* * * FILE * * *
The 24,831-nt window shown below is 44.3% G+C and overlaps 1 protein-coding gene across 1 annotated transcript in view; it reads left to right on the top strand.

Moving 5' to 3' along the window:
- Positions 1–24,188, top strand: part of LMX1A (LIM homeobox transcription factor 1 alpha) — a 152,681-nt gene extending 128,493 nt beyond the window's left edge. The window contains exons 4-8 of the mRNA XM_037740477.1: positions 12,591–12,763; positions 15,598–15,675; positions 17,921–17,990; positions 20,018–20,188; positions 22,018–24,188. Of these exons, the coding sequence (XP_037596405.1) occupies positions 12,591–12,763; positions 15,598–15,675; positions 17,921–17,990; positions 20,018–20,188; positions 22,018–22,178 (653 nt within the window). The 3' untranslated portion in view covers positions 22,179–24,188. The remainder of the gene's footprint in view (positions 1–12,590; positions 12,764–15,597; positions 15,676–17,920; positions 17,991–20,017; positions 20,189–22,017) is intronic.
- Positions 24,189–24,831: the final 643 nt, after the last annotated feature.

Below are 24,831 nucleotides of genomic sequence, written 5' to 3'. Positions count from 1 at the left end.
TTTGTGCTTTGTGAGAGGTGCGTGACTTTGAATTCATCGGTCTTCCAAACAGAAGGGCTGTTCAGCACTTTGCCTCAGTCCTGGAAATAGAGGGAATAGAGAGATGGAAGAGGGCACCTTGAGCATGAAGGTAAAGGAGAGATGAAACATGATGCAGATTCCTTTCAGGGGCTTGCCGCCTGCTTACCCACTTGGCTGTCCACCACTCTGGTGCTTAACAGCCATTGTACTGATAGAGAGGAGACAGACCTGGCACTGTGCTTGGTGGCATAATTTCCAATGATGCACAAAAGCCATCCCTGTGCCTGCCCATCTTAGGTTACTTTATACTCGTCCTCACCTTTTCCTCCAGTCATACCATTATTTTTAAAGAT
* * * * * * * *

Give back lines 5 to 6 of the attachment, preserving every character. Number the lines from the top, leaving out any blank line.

Below are 24,831 nucleotides of genomic sequence, written 5' to 3'. Positions count from 1 at the left end.
TTTGTGCTTTGTGAGAGGTGCGTGACTTTGAATTCATCGGTCTTCCAAACAGAAGGGCTGTTCAGCACTTTGCCTCAGTCCTGGAAATAGAGGGAATAGAGAGATGGAAGAGGGCACCTTGAGCATGAAGGTAAAGGAGAGATGAAACATGATGCAGATTCCTTTCAGGGGCTTGCCGCCTGCTTACCCACTTGGCTGTCCACCACTCTGGTGCTTAACAGCCATTGTACTGATAGAGAGGAGACAGACCTGGCACTGTGCTTGGTGGCATAATTTCCAATGATGCACAAAAGCCATCCCTGTGCCTGCCCATCTTAGGTTACTTTATACTCGTCCTCACCTTTTCCTCCAGTCATACCATTATTTTTAAAGAT